When writing press releases, they must be written to the target audience, and not just posted in the hopes that someone somewhere picks up the post. Most press releases today have product centric titles and text, the kind that a local SEO checklist can highlight as working rather well. Additionally, they are posted on the top press release submission websites.
When writing a press release, the target audience is the press for that one segment that you are trying to reach. Select the right press and editors that match your current target market. If you were working on a press release for a public relations law firm, then you wouldn’t address it to supermarkets who are looking for new products to sell because it simply wouldn’t make sense. You need to find the right target market because a press release that’s targeted for a broad market will be far less powerful. If you are targeting multiple media for multiple markets, write multiple press releases.
The press release title along with the accompanying text must be about a subject that attracts the editor or editors that you are interested in attracting. Unless these editors are sitting at their desk just waiting for your specific product, a product-specific title will not attract much attention. Along with the press release document, develop a frequently asked questions document (FAQ). Anticipate any questions or reactions that you will need to respond to. Additionally, call the editors both before and after release of the press release. Before you send out the release, let them know that something new and of interest is coming. Give them just enough to peak their interest. Once you release or post the document, give them a call again. This is not the time to be shy. Keep the conversation about their area of interest and what your product does for this area of interest.
For a final point, locate editors who are more likely to listen to what you have to say. In my years of working with different press, I have found that editors and bloggers fall into three categories: 1) ones that listen to what you have to say in order to respond, 2) ones that don’t listen at all – either interrupt or politely wait until it is their turn to talk, and finally 3) listen with the intent to understand. It is the third group that you want to talk to. The first two groups will miraculously change their story once 3D bashing goes out of fashion. The third, more friendly and open group, are the ones that need to be educated as to what good 3D is, what bad 3D is, and how 3D enhances the user experience. There are a few groups that can help in this education such as the International 3D Society or UP3D in Europe. An invite to one of their conference can go a long way in educating the press.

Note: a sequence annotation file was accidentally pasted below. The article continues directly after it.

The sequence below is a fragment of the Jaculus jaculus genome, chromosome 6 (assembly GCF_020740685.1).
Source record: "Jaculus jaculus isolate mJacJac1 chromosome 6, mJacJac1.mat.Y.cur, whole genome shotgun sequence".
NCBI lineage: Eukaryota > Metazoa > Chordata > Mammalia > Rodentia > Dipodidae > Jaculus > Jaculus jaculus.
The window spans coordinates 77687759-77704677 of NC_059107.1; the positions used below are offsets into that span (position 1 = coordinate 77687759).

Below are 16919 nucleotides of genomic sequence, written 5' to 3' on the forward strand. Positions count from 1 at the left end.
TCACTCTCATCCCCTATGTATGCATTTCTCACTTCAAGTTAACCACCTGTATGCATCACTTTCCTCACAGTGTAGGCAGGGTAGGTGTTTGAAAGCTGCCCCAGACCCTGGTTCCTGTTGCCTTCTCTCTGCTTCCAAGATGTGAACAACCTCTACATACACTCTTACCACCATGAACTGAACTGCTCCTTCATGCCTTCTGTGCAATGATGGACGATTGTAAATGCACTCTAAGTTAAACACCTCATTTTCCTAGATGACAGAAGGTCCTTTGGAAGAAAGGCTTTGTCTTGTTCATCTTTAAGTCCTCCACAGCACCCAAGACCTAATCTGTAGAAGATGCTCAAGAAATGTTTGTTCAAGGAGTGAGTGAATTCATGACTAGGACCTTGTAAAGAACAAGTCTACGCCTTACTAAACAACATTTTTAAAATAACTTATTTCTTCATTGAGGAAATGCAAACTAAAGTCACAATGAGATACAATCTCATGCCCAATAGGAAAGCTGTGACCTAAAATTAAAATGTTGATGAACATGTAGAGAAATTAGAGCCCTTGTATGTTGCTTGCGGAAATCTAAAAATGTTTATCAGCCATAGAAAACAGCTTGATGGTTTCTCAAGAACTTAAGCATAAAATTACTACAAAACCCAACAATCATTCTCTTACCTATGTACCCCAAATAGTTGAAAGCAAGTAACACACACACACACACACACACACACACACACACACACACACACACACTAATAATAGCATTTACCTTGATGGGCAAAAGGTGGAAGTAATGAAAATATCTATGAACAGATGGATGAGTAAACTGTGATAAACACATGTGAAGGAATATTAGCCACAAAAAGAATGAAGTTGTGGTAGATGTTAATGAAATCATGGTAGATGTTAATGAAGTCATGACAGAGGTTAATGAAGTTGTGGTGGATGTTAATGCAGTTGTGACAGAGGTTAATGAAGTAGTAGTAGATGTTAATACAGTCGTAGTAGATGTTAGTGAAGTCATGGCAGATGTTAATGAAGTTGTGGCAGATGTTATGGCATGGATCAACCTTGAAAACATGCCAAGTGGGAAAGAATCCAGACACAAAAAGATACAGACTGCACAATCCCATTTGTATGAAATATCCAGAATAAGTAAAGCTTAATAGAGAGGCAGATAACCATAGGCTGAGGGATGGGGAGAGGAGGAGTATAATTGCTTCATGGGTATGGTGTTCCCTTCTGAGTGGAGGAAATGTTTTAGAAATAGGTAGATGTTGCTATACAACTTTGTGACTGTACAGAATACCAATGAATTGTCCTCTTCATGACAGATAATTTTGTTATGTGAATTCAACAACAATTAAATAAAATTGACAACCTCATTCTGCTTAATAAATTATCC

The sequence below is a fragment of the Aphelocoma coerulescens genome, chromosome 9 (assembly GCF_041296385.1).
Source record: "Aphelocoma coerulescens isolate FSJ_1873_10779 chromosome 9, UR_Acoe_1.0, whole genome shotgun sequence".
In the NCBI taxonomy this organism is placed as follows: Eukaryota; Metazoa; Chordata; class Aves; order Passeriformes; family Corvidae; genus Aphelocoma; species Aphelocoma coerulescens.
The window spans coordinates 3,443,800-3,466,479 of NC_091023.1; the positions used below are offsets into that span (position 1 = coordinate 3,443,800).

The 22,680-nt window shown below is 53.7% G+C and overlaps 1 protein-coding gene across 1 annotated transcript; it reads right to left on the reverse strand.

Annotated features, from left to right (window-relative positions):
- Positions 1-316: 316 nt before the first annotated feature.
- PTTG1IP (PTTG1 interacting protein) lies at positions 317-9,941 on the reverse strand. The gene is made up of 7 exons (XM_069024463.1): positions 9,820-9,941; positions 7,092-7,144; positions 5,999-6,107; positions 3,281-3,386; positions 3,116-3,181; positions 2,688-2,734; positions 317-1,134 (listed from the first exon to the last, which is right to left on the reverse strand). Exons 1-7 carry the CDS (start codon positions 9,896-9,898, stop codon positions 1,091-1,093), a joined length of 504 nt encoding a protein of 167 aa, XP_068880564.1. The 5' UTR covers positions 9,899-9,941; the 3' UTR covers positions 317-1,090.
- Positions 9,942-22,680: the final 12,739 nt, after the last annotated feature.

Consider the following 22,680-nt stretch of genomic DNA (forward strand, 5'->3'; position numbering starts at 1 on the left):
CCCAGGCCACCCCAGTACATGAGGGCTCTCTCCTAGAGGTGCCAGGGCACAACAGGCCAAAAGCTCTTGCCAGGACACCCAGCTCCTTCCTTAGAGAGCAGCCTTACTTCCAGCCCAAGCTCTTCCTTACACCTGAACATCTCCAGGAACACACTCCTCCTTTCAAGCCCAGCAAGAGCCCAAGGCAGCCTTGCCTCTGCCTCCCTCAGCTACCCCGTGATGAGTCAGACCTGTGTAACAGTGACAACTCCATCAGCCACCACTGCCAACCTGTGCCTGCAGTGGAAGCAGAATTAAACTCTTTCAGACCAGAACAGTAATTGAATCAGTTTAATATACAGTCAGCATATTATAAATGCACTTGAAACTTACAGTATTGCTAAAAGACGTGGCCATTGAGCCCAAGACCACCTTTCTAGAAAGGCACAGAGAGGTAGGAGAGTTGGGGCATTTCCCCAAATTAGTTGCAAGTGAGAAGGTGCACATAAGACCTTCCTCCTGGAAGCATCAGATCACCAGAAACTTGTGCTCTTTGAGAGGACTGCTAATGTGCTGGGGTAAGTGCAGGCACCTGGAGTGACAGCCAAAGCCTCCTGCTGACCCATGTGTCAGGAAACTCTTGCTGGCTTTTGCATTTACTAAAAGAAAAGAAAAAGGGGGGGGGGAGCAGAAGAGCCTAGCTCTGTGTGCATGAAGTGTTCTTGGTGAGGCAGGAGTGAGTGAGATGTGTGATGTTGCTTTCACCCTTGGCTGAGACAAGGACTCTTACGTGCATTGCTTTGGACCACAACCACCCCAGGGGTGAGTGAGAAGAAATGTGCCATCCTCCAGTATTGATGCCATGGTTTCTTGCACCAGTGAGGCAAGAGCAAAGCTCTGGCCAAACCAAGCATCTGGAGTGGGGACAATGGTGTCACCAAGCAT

Sustaining the Target Users’ Attention
The strategy required for the different 3D markets must go beyond seizing the target users’ attention with constant messaging, and must also sustain their attention. In order to sustain this attention, we need a complete understanding of the target market’s needs importance, interests, emotional appeal, badge value, and risks or worries. The biggest mistake that can be made here is to either trivialize or ignore any of these points. Let’s make use of the current marketing content channels such as blogs, social media, and standard media. Only this time, let’s stop convincing each other. Let’s target these channels toward our defined target market.
The perfect storm is approaching and it is the perfect time to take advantage of the technology and content coming together. The right approach can speed the acceptance of 3D as the preferred viewing experience. An industry-wide and unified demand generation program, with unified messaging, is needed. Even though the name “3D” now represents gimmicky , faddish, uncomfortable, and goofy glasses, a unified program can redefine “3D” as part of the story and an improved viewing experience with many useful applications wherever visual information is displayed.
Get the word out with a demand generation program. The old opinion that we have all fallen for “3D is so cool, everyone will be drawn to it” does not work. There is much too much bad press and negative perceptions for that to ever work.
I recently saw a saying posted on LinkedIn that can become the industry mantra: “I love the smell of possibility in the morning.” (source unknown)